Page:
Condom Use and the Catholic Church
There are more than 6-9 billion condoms sold across the globe annually. Unfortunately, their use is not universally accepted even though experts agree that consistent use of condoms helps prevent HIV infections and unwanted pregnancies.
History of Condoms
As far as anyone can tell, condoms have been in use since 1,000 B.C.E. Unlike the modern condom made from polyurethane or latex, the early forms of condoms were made from very thin hollow horns, leather, and linen sheath or oiled silk paper.
In other countries such as France, during the 1640s, they used condoms made from lambskin! The first condom ad in the media appeared in the New York Times in 1861, and by 1912, the introduction of latex-based condom begun to take over the market. World War II troopers across the world were each given condoms. In 2013, Billionaire Bill gates offered $100,000 rewards to mots promising next-generation condom designs.
In 2017, I.Con, an England based condom manufacturer, introduced the world’s first smart condom. This device, once fitted on the penis, can provide you with statistical data on every aspect of your penis and sexual performance. It is also said that it can detect STIs once used.
Catholic Church and Condom Use
The history of condoms has been fraught with such controversy, innovation, advances, and failures. For decades, the Roman Catholic Church opposed the use of condoms to prevent the spread of sexually transmitted infections (STI) because of their contraceptive effect. Yet, others within the Church still insist condoms promote sexuality out of the bonds of marriage and outright condemn them.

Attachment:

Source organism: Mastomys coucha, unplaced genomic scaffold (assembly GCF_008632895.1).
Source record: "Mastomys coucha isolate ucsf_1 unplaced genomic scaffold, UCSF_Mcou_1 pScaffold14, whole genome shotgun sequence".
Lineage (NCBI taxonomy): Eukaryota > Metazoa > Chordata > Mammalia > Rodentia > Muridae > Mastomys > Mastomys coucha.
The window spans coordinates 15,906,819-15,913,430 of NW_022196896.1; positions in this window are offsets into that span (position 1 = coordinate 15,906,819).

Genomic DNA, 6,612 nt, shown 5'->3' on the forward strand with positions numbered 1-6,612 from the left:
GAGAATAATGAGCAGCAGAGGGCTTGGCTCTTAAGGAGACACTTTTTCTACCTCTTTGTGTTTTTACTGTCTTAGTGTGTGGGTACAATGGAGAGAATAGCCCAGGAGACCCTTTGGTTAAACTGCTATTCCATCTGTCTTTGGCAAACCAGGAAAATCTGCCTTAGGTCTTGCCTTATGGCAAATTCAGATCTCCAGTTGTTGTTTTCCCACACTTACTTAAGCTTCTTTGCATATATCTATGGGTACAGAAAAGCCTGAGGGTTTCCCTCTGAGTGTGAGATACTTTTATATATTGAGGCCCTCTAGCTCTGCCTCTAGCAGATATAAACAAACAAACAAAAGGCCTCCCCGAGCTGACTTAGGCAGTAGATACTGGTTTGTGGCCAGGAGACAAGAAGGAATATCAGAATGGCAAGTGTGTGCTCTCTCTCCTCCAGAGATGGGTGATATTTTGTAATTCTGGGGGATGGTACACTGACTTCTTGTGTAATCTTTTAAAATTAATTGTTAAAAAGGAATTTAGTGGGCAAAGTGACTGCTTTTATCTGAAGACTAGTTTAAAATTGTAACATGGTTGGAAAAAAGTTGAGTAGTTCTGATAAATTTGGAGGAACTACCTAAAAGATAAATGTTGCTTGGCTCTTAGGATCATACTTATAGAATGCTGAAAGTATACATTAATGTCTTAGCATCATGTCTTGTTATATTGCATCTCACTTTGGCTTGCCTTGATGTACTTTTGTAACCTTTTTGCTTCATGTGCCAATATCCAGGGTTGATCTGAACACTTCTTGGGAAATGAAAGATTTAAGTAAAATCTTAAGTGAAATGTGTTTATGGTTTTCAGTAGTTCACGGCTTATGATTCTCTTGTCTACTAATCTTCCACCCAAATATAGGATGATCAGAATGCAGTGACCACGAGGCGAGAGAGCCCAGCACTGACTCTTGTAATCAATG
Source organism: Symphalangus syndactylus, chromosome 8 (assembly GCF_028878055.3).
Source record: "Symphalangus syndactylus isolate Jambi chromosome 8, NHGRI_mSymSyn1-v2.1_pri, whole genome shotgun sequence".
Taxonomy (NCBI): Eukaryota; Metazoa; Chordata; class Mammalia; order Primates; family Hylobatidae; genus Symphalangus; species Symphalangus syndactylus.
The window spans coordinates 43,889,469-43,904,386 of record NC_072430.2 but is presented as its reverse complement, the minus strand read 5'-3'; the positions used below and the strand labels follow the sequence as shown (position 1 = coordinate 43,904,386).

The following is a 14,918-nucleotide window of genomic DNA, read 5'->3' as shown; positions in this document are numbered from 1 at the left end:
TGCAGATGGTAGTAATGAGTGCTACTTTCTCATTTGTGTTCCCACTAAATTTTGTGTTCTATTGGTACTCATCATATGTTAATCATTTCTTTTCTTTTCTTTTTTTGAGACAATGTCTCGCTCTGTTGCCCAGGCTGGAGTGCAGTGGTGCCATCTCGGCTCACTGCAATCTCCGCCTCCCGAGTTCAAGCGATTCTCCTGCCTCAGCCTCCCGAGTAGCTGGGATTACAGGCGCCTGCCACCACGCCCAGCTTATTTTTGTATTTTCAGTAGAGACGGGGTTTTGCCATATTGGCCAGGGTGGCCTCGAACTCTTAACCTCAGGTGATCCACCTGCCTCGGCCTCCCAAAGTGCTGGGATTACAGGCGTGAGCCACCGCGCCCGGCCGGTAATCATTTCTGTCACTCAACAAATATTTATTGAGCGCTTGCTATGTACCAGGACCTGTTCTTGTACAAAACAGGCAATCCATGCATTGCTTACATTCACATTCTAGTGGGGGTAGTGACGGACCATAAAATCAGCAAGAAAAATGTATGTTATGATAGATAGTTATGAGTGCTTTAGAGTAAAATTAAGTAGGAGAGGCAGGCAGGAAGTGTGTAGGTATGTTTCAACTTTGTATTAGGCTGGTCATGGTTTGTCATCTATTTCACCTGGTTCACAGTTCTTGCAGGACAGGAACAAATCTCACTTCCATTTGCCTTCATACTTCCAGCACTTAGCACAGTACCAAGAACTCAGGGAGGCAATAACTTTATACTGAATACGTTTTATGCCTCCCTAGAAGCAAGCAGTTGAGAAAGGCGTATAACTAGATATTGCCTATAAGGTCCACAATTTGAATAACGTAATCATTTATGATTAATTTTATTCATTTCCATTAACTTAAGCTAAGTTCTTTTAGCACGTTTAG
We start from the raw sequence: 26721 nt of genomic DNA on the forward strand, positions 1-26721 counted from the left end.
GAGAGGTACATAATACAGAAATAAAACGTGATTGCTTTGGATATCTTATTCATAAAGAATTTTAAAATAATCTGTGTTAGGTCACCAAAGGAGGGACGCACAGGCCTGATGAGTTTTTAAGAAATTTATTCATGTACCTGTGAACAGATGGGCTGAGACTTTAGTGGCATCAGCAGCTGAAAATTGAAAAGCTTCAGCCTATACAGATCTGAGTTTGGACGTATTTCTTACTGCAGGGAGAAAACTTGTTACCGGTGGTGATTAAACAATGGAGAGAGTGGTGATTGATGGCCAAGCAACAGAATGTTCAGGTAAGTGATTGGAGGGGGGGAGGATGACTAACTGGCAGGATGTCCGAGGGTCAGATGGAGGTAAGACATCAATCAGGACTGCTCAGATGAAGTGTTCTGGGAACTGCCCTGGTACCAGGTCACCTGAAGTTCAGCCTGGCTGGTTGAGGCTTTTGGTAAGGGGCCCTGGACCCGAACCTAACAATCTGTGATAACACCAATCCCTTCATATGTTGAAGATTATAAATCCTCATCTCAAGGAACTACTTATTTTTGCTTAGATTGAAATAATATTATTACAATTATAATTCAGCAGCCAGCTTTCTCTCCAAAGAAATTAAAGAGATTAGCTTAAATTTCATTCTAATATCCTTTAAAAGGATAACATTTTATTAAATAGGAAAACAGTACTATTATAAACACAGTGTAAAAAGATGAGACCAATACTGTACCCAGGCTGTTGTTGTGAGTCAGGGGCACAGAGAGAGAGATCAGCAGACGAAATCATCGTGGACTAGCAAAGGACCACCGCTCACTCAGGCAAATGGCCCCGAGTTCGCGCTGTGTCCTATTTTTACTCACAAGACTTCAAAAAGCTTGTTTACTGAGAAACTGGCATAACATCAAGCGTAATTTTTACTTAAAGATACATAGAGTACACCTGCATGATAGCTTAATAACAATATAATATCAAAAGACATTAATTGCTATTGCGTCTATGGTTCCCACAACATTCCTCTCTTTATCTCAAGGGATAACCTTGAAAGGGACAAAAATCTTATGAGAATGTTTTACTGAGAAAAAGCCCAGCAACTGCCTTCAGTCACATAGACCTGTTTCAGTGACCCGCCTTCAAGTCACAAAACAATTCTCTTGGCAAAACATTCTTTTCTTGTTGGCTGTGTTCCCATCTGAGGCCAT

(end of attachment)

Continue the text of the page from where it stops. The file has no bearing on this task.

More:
A majority of Catholic bishops from across the globe have cited that using condoms goes against the Church’s moral teachings. The Church believed that there are very many other means of preventing HIV/AIDS, and it does not want to approve immoral approaches. The Catholic Church believes that the only want to ensure and morally right means of preventing HIV/AIDs, and unwanted pregnancies are through abstinence.
However, the views on condom use within the Catholic Church are shifting. In 2010, reverend Federico Lombardi, speaking on behalf of Pope Benedict, stated that the use of condoms by people with HIV could be “the first step of responsibility, of taking into consideration the risk to the life of the person with whom there are relations… whether it’s a man, a woman, or a transsexual. Pope Francis has been less clear about his views but has stated condoms may be the “lesser evil” in comparison to abortion.
The Catholic Church is starting to take a lesser stance on the use of condoms. Despite a majority of the Church’s bishops opposing their new position, some of the believers have embraced this new shift. Nonetheless, only time will tell whether the entire Church shall fully agree to support the condom use among its flock!19